South Moreton, Berkshire
Moreton, South, a village and a parish in Berks. The village stands on a small affluent of the river Thames, and has a station on the G.W.R., 3 miles SE from Didcot Junction station and 3½ SW of Wallingford, and a post and money order office under Wallingford; telegraph office, Cholsey. The parish, which is principally agricultural, contains also the tithing of Fulscot, and comprises 1350 acres; population, 356. It has a parish council consisting of five members. The manor house, now a farm, was formerly the residence of the Saundervilles, was afterwards the property of the Sadgrove family, and now belongs to the Hedges family. The living is a rectory in the diocese of Oxford; net value, £135 with icsidence. Patron, Hertford College, Oxford. The church is in the Eiirly English style, and consists of two aisles, the E end of one of them forming the chancel. There is a Baptist chapel. In 1863 Edward Sherman, a native of this parish, gave the sum of £1000 for the benefit of the poor.
The following is a list of the administrative units in which this place was either wholly or partly included.
|Ecclesiastical parish||South Moreton St. John|
|Poor Law union||Wallingford|
Any dates in this table should be used as a guide only.
The register dates from the year 1599.
Church of England
St. John the Baptist (parish church)
The church of St. John the Baptist, situated west of the village, is a stone edifice in the Early English style and consists of two parallel aisles, vestry, open timbered south porch and a double bell cote on the western gable of the south aisle; the east end of one aisle forms the chancel; two of the Early English windows remain on the south side, the others having been replaced by Decorated and Perpendicular windows; an arcade of five arches divides the two portions of the chorch; the church has open timbered roofs, a good north doorway of the Decorated period, now walled up, and at the west end the remains of a reputed Saxon doorway: there is a stone pulpit, entered by an archway in the wall; at the west end of the church is a slab of black marble, inscribed to Margaret, second daughter of William Tipping, of Draycott, ob. May 3, 1656, and in the south aisle is a mural monument, to John Kirby esq. 1839; in the year 1849 the east wall was rebuilt, the old wooden tower pulled down and two bells were hung in the present bell cote, the interior reseated and a stone pulpit and font provided: there are 200 sittings: the churchyard contains memorials to the Kirby, Sadgrove, Field and Taylor families, and at the east end is a yew tree of great antiquity.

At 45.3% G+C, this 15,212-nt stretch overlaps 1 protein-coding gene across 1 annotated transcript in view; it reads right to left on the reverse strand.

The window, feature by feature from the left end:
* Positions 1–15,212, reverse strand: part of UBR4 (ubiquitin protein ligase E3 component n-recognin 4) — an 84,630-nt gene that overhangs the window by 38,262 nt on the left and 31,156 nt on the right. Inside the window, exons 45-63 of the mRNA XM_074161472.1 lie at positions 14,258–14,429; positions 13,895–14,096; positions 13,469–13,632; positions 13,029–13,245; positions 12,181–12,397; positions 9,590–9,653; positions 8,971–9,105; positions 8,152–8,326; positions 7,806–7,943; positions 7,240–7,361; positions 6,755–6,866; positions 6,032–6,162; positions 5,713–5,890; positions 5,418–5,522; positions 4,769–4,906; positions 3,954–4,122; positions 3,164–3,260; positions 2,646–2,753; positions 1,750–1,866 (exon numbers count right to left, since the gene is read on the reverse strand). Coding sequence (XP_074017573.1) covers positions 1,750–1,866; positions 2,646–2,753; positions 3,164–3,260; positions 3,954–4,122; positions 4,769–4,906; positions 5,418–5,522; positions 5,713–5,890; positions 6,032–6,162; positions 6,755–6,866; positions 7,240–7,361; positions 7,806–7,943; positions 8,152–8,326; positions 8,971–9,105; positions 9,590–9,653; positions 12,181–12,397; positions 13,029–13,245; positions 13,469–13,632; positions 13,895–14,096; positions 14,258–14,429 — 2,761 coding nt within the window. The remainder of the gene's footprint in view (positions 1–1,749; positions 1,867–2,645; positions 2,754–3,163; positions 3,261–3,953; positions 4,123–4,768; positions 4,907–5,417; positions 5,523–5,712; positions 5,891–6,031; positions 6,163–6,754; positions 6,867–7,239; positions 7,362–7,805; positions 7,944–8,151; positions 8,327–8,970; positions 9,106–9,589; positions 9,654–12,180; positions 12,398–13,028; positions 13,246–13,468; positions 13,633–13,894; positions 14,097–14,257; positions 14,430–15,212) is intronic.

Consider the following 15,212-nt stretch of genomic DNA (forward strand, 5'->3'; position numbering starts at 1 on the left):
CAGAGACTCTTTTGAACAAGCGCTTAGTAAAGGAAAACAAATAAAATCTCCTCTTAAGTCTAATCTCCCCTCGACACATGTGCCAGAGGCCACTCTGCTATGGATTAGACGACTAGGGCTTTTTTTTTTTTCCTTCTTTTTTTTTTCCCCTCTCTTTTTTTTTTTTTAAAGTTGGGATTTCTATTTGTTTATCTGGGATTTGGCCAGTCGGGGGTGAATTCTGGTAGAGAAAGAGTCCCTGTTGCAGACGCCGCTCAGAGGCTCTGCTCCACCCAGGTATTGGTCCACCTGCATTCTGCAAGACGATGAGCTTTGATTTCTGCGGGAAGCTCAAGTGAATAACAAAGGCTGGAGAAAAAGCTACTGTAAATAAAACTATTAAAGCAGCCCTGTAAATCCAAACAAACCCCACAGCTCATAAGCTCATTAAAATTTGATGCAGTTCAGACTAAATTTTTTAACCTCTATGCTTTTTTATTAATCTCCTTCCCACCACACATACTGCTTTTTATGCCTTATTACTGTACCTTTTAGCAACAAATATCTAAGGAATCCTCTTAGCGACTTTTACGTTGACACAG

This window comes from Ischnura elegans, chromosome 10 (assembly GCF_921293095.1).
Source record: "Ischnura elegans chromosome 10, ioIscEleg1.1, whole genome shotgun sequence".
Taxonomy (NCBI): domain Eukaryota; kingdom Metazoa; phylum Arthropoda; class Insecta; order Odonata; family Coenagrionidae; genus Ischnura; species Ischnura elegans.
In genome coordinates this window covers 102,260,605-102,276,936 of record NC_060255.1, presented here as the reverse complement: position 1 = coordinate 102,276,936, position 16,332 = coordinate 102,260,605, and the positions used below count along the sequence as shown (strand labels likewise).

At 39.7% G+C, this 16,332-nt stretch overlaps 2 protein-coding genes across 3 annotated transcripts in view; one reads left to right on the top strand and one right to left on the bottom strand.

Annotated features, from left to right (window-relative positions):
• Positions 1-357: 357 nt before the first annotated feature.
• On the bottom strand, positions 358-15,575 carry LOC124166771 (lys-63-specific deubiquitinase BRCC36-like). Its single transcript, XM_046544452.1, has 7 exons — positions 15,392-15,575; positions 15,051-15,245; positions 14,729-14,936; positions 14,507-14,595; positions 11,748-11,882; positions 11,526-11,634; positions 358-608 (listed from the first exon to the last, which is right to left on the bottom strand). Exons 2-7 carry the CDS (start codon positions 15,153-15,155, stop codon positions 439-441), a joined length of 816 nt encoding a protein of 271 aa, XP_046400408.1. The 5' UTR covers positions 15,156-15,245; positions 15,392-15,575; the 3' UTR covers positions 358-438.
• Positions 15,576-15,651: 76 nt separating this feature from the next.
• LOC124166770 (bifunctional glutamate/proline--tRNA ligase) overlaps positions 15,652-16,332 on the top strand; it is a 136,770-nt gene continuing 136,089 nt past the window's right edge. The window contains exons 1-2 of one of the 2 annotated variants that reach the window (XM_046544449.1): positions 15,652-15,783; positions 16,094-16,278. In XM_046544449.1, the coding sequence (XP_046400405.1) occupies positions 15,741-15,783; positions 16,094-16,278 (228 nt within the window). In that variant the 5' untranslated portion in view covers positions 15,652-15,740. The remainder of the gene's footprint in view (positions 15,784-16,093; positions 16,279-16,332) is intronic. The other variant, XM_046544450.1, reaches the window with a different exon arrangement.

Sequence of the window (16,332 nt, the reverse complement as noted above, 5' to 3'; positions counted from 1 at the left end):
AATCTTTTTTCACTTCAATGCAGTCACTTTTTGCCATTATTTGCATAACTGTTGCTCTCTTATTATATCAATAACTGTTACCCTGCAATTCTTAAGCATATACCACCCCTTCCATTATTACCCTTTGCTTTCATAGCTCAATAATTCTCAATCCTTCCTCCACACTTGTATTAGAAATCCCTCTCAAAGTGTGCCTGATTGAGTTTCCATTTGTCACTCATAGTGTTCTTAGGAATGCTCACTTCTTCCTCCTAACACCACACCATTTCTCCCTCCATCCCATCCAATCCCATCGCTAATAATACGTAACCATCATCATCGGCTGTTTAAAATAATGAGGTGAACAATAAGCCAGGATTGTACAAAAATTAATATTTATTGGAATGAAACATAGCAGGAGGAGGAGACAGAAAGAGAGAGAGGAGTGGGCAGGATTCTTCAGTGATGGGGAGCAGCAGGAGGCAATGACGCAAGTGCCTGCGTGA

There is a Baptist chapel.
For general information about Civil Registration (births, marriages and deaths) see the Civil Registration page.
South Moreton was in Wallingford Registration District from 1837 to 1974
Directories & Gazetteers
We have transcribed the entry for South Moreton from the following:
- Samuel Lewis' A Topographical Dictionary of England, by Samuel Lewis, seventh edition, published 1858. (Moreton, South (St. John))
- Kelly's Directory of Berkshire, 1915
Land and Property
The Return of Owners of Land in 1873 for Berkshire is available to browse.
Online maps of South Moreton are available from a number of sites:
- Bing (Current Ordnance Survey maps).
- Google Streetview.
- National Library of Scotland. (Old maps)
- old-maps.co.uk (Old Ordnance Survey maps to buy).
- Streetmap.co.uk (Current Ordnance Survey maps).
- A Vision of Britain through Time. (Old maps)
Newspapers and Periodicals
The British Newspaper Archive have fully searchable digitised copies of the following Berkshire papers online:
The Visitations of Berkshire 1532, 1566, and 1665-6 is available online.